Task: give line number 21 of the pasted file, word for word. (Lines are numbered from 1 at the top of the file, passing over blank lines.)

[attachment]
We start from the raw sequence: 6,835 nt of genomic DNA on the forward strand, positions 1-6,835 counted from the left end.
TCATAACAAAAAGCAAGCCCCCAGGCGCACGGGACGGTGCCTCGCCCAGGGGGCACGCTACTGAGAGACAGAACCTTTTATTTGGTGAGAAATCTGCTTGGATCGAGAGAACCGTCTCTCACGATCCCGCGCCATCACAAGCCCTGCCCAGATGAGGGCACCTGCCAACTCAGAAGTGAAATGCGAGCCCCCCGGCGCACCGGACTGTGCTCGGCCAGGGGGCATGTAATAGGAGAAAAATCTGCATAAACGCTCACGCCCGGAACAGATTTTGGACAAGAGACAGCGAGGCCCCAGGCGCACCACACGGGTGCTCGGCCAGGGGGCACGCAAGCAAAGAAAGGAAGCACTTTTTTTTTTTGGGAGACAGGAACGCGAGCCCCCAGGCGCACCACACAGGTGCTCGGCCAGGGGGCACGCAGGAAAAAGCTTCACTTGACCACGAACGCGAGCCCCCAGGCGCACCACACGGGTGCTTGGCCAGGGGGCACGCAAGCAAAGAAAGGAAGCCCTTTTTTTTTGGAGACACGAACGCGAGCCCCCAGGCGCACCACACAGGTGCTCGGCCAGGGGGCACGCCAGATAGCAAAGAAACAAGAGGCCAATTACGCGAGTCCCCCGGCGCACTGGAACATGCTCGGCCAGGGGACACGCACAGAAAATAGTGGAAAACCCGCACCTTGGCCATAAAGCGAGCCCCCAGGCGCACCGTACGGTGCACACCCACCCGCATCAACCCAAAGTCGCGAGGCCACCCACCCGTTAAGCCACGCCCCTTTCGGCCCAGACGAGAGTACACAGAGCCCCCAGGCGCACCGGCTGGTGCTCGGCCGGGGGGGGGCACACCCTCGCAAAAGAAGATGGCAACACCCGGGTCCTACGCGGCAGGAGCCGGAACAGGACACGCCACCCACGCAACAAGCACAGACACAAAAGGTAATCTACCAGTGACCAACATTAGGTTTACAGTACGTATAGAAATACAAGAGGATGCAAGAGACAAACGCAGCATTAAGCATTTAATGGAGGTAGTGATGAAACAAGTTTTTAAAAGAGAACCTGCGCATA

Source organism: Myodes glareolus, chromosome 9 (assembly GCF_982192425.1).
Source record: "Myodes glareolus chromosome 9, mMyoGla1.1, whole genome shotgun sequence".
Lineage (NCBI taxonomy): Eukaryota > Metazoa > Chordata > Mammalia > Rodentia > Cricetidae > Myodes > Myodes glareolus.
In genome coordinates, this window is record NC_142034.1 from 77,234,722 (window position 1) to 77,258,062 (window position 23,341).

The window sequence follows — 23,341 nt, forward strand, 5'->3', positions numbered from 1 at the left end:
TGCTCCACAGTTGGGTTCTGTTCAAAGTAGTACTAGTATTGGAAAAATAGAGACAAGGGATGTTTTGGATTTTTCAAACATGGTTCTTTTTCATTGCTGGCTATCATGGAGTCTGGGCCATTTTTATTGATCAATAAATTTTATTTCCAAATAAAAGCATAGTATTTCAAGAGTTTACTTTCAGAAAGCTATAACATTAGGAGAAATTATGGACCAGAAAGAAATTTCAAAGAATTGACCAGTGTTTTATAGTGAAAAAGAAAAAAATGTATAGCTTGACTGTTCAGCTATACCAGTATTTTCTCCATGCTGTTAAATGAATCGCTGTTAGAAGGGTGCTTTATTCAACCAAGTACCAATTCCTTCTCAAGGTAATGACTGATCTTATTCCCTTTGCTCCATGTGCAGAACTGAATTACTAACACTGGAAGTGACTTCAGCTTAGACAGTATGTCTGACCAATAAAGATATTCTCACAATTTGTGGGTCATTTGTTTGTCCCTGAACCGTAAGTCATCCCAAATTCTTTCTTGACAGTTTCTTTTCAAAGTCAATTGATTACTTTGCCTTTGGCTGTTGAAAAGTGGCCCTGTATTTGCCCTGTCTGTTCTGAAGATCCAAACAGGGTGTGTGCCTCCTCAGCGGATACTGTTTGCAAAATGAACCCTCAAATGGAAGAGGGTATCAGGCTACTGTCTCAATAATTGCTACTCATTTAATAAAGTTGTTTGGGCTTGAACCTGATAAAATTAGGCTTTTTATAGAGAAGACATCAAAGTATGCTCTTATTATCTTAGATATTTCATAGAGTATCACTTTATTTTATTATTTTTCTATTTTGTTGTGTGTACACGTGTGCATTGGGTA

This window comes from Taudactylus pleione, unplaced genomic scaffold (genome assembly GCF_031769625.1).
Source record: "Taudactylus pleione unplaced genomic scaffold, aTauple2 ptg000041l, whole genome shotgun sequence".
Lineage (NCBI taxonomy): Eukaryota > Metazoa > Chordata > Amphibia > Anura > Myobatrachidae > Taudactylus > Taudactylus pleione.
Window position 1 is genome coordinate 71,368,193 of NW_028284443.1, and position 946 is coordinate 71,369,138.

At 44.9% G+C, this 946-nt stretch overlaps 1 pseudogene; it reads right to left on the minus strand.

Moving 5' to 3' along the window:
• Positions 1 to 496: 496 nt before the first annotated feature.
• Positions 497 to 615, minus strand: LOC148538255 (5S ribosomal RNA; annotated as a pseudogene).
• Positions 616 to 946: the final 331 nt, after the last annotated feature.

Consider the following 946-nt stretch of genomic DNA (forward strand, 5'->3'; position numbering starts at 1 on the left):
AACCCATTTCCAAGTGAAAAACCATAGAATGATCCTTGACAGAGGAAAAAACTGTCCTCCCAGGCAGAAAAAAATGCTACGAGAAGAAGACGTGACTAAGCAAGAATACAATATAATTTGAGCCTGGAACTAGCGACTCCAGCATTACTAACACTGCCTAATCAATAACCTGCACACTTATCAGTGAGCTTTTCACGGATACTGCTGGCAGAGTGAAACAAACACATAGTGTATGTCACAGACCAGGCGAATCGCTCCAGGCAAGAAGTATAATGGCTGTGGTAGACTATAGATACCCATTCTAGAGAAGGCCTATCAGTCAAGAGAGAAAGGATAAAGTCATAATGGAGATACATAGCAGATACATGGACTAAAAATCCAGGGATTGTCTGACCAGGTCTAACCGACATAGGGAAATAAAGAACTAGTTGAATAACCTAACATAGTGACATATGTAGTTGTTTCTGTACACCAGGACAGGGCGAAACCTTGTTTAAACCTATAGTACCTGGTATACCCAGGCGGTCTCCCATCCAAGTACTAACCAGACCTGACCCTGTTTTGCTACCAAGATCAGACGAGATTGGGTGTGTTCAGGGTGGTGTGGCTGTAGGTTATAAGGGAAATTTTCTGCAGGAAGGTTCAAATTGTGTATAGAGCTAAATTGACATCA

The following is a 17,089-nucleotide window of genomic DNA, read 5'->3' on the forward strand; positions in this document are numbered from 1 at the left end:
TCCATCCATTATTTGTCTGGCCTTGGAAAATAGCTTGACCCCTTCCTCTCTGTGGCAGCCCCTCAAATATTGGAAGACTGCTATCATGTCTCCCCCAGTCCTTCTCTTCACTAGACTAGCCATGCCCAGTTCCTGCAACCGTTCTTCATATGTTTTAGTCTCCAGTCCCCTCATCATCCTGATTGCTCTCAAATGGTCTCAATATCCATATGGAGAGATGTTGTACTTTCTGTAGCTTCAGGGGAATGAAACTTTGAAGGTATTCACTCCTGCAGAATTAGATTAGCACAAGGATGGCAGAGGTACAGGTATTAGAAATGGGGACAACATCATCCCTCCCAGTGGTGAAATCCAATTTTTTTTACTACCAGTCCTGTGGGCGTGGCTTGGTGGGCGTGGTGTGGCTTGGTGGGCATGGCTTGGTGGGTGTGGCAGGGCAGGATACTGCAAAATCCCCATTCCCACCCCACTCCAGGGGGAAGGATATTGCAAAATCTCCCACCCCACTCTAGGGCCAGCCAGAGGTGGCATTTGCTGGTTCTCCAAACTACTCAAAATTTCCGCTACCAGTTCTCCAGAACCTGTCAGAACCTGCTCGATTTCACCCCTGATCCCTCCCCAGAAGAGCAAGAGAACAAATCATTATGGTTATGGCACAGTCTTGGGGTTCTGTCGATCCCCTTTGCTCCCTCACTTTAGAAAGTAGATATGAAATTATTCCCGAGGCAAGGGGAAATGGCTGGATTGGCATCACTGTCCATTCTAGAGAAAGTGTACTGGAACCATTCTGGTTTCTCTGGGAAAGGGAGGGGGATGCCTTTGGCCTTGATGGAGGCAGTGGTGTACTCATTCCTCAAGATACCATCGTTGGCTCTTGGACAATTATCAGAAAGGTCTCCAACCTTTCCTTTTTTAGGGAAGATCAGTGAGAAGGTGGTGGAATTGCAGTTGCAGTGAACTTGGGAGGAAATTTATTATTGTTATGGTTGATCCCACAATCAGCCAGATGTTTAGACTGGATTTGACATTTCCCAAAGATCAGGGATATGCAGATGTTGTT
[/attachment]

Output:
TCCATCCATTATTTGTCTGGCCTTGGAAAATAGCTTGACCCCTTCCTCTCTGTGGCAGCCCCTCAAATATTGGAAGACTGCTATCATGTCTCCCCCAGTCCTTCTCTTCACTAGACTAGCCATGCCCAGTTCCTGCAACCGTTCTTCATATGTTTTAGTCTCCAGTCCCCTCATCATCCTGATTGCTCTCAAATGGTCTCAATATCCATATGGAGAGATGTTGTACTTTCTGTAGCTTCAGGGGAATGAAACTTTGAAGGTATTCACTCCTGCAGAATTAGATTAGCACAAGGATGGCAGAGGTACAGGTATTAGAAATGGGGACAACATCATCCCTCCCAGTGGTGAAATCCAATTTTTTTTACTACCAGTCCTGTGGGCGTGGCTTGGTGGGCGTGGTGTGGCTTGGTGGGCATGGCTTGGTGGGTGTGGCAGGGCAGGATACTGCAAAATCCCCATTCCCACCCCACTCCAGGGGGAAGGATATTGCAAAATCTCCCACCCCACTCTAGGGCCAGCCAGAGGTGGCATTTGCTGGTTCTCCAAACTACTCAAAATTTCCGCTACCAGTTCTCCAGAACCTGTCAGAACCTGCTCGATTTCACCCCTGATCCCTCCCCAGAAGAGCAAGAGAACAAATCATTATGGTTATGGCACAGTCTTGGGGTTCTGTCGATCCCCTTTGCTCCCTCACTTTAGAAAGTAGATATGAAATTATTCCCGAGGCAAGGGGAAATGGCTGGATTGGCATCACTGTCCATTCTAGAGAAAGTGTACTGGAACCATTCTGGTTTCTCTGGGAAAGGGAGGGGGATGCCTTTGGCCTTGATGGAGGCAGTGGTGTACTCATTCCTCAAGATACCATCGTTGGCTCTTGGACAATTATCAGAAAGGTCTCCAACCTTTCCTTTTTTAGGGAAGATCAGTGAGAAGGTGGTGGAATTGCAGTTGCAGTGAACTTGGGAGGAAATTTATTATTGTTATGGTTGATCCCACAATCAGCCAGATGTTTAGACTGGATTTGACATTTCCCAAAGATCAGGGATATGCAGATGTTGTT